Wed, 2021-02-17 21:08

Strengthening of European industrial policy to guarantee the EU strategic independence

Bruno Le Maire, French Minister for the Economy, Finance and Recovery and Peter Altmaier, German Federal Minister for Economic Affairs and Energy, met yesterday, 17th February, and discussed key Franco-German industrial projects and the strengthening of European industrial policy.

They underlined once again that industrial policy is a crucial part of the EU recovery. They are striving for a competitive, sovereign and resilient EU industry by investing on future-oriented technologies “made in the EU” and by putting an enabling policy framework in place.

Euromines would like to stress that minerals and metals represent the basis for both our lives and any industrial production process. They provide everyday products and new solutions for modern infrastructure and technologies. The European metals and minerals sector can deliver critical materials needed for current and future technologies to create a climate neutral, service and welfare orientated, circular and resource-efficient and digital economy while sourcing raw materials in a sustainable and responsible way. Mining and quarrying activities can encompass those that are sustainable activities based on their own performance and/or those that are enabling activities.

Both Ministers call on the acceleration of pan-European collaboration on innovative technologies, in particular Industrial Alliances and Important Projects of Common European Interest (IPCEIs).

We believe that the European Raw Materials Alliance (ERMA) is one of the examples that should be further promoted and supported. Euromines is proud to be a member of ERMA which aims to make Europe economically more resilient by diversifying its supply chains, creating jobs, attracting investments to the raw materials value chain, fostering innovation, training young talents and contributing to the best enabling framework for raw materials and the Circular Economy worldwide.

We have become dependent on highly specialised metals and alloys that require a vast array of mineral resources. Some are relatively rare, but many are essential in the manufacturing of advanced technological products essential for becoming climate-neutral by 2050. 

For example, the global shortage of electronic components for the car industry illustrates once more the need for an ambitious IPCEI to strengthen Europe's capabilities.

Finally, Mr Le Maire and Mr Altmaier agreed on a joint position paper as input for the upcoming update from the European Commission of the European Industry Strategy. They share the view that the EU’s industrial strategy should accelerate and support the transition towards a digital and carbon-neutral economy, while addressing the weaknesses and strategic dependencies that the pandemic has highlighted.

Mr Le Maire said: “The pandemic has confirmed that new European industrial value chains are an absolute necessity to guarantee our strategic independence. To do so, it is essential to strengthen the European industrial strategy by relying on cooperation between countries, in particular through important projects of common European interest (IPCEI). These are times to invest heavily in new technologies such as electronic components, hydrogen, the cloud, space and even artificial intelligence. Now is the time. That is what we are doing at national level within France Relance; we must do it at European level too. There is no political sovereignty without technological independence.”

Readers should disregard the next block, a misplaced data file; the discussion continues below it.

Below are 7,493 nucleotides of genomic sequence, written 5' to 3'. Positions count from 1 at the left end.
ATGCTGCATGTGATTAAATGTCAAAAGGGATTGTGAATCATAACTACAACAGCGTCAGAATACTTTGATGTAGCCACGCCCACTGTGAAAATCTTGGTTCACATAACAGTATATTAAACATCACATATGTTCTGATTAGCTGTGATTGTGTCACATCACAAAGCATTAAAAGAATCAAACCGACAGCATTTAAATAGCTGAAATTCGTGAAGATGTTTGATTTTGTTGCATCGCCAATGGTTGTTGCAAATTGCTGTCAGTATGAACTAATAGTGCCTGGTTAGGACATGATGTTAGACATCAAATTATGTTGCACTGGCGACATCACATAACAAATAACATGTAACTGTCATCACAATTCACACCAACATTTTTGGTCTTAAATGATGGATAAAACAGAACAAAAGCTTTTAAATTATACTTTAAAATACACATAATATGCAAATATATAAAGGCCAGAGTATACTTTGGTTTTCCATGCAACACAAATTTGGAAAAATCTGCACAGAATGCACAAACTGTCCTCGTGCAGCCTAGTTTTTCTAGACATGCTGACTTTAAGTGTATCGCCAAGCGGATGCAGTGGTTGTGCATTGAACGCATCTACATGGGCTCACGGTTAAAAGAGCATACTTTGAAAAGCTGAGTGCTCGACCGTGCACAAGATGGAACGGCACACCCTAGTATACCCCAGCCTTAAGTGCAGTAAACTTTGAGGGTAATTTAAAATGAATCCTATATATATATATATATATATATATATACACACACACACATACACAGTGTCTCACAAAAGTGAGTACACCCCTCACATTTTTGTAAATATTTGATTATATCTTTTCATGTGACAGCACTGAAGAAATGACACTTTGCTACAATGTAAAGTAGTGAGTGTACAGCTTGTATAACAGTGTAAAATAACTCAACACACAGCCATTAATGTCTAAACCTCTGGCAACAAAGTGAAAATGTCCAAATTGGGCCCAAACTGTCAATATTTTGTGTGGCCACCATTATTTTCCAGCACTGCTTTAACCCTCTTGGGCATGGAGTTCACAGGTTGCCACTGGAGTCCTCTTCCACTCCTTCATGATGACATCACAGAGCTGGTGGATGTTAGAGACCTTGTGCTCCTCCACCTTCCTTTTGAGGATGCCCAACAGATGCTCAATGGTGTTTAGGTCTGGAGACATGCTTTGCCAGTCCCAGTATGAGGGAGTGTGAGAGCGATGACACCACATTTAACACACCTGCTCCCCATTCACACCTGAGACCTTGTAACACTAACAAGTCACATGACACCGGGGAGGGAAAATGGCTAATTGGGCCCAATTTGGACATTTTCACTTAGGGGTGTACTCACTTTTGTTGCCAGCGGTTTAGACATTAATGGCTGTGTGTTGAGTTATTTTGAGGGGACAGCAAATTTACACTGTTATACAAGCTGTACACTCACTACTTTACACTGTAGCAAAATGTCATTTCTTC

Mr Altmaier added: “Now is the moment to switch all industrial policy buttons to “power on”: the ones for engaging actively in the green and digital transition, the ones for implementing the lessons learnt from COVID-19, the ones for pan-European cooperation in innovative technologies and the ones for triggering private investment on a very large scale. We welcome the announced update of the Industrial Strategy and propose important measures.”

European mining companies and mining technology companies are essential for European value chains and thus crucial for overcoming post-pandemic global economic crisis.

On 11 February 2021, Commissioner Thierry Breton highlighted in his speech: “One of the major lessons we can learn from this crisis is that all of us have become aware of some of our dependencies, both technological and industrial. This was evident on the issue of masks or active pharmaceutical ingredients, but it is also the case for certain raw materials which are essential for batteries and therefore at the heart of our green agenda.”

Mitigating supply risk by providing materials for green, sustainable, circular, low-carbon technologies, sustainable agriculture, and the resilience of Europe’s manufacturing means investing in Europe’s raw materials. The more ambitious climate targets, the more metals and minerals needed for a clean energy transition.

Read more on Euromines website: EU mineral raw materials – the basis for the future of the EU

This news post quotes information in the press release following the working session between Bruno Le Maire and Peter Altmaier and statement from the Speech of Commissioner Thierry Breton at The Robert Schuman Foundation.

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